Bologna’s beautiful, medieval arcades empty in high summer heat. On an August Saturday morning one of the few crowded places is the air-conditioned Centrale Station waiting room. The bombers chose well. In the confined space, the suitcase bomb packed with high-quality TNT collapsed the ceiling on everyone inside, destroyed most of the main station building, and wrecked the Ancona to Chiasso express train at platform one. Hundreds lay dead and injured and Italy was shaken to its core. Bologna represents the country’s soul, and Italians were united in their distress.
From the start, official investigations were mired in disinformation. Only with hindsight can partial truth be disentangled from conspiracy theory, and the result is even more fantastic. Long afterwards, Licio Gelli and others were convicted of planting false leads, including a second bomb ‘found’ in Bologna station in 1981, to suggest an international group of terrorists. Then Gelli was found to be leader of Propaganda Due (P2), a secret Masonic lodge whose existence was unknown until late 1981. P2 was nothing less than a right-wing government in waiting, comprised of serving Cabinet ministers, Vatican bankers, Italian secret service commanders, and top movers and shakers.
In 1987, P2 ‘arranged’ for four known neo-nazi terrorists to be convicted of the bombings; but by 1990 declassified documents began to emerge showing that both NATO and the CIA were intimately involved with a ‘parallel’ army, part of NATO’s anti-communist European network. Known in Italy as Gladio (every country uses a local name), it engaged in electoral subversion and terrorist acts. In 2000, another investigation by the Italian Senate into the bombing concluded that the bombers were ‘men inside Italian state institutions and… men linked to the structures of United States intelligence’. In the febrile political atmosphere of the 1970s and 1980s, morality apparently counted for nothing.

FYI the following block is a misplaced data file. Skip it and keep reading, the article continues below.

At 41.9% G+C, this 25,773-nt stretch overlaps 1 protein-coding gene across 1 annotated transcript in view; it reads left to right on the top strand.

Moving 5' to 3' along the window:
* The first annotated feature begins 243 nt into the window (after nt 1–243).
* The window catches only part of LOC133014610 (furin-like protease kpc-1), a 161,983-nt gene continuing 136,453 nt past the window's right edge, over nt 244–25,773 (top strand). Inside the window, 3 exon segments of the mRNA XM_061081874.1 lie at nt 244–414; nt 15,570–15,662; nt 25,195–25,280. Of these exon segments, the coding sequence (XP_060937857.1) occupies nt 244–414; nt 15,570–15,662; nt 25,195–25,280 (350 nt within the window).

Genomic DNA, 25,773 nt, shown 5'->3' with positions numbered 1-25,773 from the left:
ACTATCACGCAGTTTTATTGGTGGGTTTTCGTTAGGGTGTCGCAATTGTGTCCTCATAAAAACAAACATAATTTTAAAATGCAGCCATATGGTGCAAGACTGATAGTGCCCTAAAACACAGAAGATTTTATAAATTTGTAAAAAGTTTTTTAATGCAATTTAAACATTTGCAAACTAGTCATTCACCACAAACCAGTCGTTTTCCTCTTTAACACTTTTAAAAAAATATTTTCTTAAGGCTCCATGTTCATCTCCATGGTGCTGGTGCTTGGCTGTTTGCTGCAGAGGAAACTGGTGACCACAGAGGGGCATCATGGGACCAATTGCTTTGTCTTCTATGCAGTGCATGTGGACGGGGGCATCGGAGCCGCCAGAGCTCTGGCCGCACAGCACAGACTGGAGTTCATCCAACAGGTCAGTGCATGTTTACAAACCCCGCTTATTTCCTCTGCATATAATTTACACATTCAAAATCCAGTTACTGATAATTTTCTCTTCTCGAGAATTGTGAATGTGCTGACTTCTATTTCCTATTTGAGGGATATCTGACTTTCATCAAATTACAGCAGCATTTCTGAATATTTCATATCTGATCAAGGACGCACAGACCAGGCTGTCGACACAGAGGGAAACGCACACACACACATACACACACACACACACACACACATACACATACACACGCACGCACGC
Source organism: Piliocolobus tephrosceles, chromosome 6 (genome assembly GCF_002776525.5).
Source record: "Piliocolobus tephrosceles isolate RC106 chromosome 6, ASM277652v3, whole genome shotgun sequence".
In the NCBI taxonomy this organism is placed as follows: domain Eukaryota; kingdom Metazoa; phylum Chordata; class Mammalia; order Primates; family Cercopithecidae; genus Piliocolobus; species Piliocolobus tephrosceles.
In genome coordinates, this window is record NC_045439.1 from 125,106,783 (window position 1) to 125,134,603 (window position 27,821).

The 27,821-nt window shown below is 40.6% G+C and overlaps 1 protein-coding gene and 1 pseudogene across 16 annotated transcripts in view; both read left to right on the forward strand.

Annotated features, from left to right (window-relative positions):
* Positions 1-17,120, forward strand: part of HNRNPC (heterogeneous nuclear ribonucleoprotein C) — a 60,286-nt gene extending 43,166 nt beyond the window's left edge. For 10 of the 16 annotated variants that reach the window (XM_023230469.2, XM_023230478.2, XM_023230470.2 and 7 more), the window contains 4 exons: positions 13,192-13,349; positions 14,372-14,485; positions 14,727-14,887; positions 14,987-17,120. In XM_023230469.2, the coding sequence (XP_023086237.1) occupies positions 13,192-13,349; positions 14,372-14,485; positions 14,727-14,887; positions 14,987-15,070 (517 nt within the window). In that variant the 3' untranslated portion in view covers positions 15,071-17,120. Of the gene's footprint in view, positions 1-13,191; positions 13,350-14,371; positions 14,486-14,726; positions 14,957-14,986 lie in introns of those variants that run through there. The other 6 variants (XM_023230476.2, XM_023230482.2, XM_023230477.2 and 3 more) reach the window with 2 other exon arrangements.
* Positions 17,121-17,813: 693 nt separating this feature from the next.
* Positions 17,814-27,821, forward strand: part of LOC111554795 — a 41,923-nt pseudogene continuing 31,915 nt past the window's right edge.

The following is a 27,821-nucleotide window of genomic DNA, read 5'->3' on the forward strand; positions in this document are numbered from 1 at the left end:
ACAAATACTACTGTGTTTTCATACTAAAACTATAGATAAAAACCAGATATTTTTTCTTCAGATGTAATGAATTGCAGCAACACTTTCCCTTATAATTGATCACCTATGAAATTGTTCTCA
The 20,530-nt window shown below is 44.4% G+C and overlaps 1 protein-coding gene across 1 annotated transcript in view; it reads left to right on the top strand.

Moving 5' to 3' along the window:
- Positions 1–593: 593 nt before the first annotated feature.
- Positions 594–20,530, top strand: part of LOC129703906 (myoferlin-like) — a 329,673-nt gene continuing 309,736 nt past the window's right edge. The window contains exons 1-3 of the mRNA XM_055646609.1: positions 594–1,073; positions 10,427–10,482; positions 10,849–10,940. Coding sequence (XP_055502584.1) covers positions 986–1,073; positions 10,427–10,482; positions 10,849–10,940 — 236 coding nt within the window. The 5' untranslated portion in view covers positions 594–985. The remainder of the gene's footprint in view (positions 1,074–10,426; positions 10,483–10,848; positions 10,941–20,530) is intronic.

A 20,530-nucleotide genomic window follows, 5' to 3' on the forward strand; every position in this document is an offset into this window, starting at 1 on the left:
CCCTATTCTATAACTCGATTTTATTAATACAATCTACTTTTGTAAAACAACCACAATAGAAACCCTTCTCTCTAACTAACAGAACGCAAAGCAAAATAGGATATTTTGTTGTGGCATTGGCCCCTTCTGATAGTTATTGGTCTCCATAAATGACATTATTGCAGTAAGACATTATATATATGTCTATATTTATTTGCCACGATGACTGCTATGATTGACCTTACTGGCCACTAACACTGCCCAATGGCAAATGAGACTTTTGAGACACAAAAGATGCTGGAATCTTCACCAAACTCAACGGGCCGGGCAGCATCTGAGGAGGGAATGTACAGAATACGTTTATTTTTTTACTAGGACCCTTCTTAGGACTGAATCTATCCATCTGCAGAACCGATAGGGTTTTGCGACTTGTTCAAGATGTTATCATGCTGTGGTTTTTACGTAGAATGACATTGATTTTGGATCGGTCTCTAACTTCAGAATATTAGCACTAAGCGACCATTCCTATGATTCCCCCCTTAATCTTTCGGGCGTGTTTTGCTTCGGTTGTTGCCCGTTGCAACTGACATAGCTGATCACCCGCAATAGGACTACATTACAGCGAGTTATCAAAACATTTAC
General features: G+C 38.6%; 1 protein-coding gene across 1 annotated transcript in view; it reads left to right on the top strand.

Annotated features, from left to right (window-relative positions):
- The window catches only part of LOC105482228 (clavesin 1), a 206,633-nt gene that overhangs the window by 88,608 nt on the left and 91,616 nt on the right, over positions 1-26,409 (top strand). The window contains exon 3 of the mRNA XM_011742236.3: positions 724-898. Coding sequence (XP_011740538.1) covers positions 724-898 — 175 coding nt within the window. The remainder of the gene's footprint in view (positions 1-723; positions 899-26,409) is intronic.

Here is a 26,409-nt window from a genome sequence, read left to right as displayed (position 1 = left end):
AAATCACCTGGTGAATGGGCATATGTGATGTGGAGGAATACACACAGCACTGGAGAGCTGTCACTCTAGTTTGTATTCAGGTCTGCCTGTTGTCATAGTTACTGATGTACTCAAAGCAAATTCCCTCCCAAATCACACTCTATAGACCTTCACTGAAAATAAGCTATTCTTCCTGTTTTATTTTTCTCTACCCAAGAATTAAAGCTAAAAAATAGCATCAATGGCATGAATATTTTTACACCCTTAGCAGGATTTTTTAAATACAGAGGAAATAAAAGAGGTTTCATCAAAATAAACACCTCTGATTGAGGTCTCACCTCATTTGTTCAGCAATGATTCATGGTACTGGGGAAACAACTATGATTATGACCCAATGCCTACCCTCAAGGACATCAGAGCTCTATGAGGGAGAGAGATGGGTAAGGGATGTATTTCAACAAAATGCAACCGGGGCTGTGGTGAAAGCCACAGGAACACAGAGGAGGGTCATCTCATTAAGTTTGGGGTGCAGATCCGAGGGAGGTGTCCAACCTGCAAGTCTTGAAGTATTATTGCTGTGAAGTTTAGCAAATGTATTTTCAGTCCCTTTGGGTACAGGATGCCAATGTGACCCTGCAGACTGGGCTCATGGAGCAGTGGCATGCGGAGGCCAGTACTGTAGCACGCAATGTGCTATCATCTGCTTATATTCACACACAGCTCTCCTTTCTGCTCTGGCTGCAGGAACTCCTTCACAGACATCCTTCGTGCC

When: August 2 1980
Where: Bologna Centrale station, Bologna, Italy
Death toll: Until Madrid, it was Europe’s worst terrorist incident with 85 dead and over 200 injured. Those convicted of the bombings were members of the neo-nazi NAR (Nuclei Armaţi Rivoluzionari). They happily admitted other murders, but not these. Freed in 1990 after the revelations, they were then retried, and sentenced to life in 1995 … and released again after the intervention of the deputy head of one of Italy’s secret services. The Bologna bombing is a terrifying reminder of how ‘things we don’t know we don’t know’ can be deadly.
You should know: The main clock at Bologna station is forever stopped at 10.25, and August 2 has been designated the annual Memorial Day in Italy for all terrorist massacres. The day culminates in a concert in Bologna’s Piazza Maggiore.